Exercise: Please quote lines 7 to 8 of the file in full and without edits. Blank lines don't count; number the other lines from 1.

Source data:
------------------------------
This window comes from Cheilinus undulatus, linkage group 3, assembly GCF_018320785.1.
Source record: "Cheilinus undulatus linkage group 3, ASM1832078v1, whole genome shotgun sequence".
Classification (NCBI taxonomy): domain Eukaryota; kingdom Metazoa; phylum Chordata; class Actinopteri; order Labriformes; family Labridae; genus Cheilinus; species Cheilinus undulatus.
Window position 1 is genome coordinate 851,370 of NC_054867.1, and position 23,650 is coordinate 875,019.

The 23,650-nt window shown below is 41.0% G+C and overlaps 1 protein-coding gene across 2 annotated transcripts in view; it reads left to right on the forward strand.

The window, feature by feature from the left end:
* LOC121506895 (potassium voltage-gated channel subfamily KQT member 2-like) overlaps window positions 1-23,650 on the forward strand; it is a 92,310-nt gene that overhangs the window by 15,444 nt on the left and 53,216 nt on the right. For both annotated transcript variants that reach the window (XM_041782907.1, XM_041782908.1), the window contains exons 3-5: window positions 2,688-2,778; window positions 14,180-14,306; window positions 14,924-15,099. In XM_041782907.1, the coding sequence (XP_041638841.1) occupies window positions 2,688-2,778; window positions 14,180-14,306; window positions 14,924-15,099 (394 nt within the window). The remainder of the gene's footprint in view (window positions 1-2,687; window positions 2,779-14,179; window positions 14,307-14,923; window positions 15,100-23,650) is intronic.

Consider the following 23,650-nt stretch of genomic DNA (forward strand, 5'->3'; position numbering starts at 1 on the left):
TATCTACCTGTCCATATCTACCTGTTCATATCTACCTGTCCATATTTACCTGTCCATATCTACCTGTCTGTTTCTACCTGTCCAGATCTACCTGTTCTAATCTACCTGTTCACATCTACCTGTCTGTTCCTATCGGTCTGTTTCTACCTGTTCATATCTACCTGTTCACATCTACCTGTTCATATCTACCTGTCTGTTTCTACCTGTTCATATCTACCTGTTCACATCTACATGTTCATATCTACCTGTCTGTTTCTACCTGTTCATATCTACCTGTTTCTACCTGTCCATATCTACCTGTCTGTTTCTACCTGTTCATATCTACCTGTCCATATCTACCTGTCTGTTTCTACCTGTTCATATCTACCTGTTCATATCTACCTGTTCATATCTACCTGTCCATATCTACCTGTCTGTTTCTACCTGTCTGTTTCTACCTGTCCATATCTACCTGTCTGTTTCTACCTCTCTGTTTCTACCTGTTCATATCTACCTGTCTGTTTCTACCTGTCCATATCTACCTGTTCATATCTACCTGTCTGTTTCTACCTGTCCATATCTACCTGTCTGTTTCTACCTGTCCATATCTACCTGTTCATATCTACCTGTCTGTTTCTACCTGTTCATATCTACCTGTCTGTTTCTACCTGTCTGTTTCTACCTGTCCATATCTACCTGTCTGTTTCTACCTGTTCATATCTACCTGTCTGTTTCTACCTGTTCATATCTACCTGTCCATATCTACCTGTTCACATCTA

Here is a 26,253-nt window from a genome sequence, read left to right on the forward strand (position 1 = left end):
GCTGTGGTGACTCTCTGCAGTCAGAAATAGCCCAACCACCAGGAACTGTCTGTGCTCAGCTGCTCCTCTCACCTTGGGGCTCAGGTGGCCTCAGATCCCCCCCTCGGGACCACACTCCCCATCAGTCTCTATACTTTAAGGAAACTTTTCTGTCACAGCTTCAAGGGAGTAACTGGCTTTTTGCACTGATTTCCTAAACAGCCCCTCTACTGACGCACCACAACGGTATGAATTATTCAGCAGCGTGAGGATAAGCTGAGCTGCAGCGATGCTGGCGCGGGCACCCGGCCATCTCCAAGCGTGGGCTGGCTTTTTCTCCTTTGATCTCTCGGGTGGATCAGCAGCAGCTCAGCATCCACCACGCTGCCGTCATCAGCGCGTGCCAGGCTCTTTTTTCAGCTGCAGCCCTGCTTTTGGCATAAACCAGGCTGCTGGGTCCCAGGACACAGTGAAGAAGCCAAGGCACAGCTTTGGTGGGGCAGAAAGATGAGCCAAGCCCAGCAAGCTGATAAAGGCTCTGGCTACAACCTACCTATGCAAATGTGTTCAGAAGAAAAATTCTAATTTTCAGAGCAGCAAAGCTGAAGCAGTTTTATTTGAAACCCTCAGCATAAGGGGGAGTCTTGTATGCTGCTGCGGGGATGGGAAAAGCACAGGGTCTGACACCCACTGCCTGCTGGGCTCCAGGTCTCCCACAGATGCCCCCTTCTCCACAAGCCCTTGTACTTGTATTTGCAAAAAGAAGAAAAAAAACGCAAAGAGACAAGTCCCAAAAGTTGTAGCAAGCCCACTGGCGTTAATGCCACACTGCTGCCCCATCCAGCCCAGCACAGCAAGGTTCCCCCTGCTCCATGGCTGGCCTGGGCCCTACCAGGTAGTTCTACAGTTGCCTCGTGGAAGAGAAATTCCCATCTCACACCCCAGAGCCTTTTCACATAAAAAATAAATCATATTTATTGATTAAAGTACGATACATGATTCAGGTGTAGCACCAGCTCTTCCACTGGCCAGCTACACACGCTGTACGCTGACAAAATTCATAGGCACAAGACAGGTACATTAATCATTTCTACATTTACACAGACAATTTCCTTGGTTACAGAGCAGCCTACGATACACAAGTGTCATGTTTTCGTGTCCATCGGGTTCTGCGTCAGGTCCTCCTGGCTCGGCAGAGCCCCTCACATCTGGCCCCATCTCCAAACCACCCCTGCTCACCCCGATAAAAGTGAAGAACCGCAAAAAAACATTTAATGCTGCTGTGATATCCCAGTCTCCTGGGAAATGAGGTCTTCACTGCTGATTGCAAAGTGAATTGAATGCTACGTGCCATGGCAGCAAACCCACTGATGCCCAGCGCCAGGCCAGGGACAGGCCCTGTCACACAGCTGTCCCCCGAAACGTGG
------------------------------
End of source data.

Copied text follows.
* LOC121506895 (potassium voltage-gated channel subfamily KQT member 2-like) overlaps window positions 1-23,650 on the forward strand; it is a 92,310-nt gene that overhangs the window by 15,444 nt on the left and 53,216 nt on the right. For both annotated transcript variants that reach the window (XM_041782907.1, XM_041782908.1), the window contains exons 3-5: window positions 2,688-2,778; window positions 14,180-14,306; window positions 14,924-15,099. In XM_041782907.1, the coding sequence (XP_041638841.1) occupies window positions 2,688-2,778; window positions 14,180-14,306; window positions 14,924-15,099 (394 nt within the window). The remainder of the gene's footprint in view (window positions 1-2,687; window positions 2,779-14,179; window positions 14,307-14,923; window positions 15,100-23,650) is intronic.

Consider the following 23,650-nt stretch of genomic DNA (forward strand, 5'->3'; position numbering starts at 1 on the left):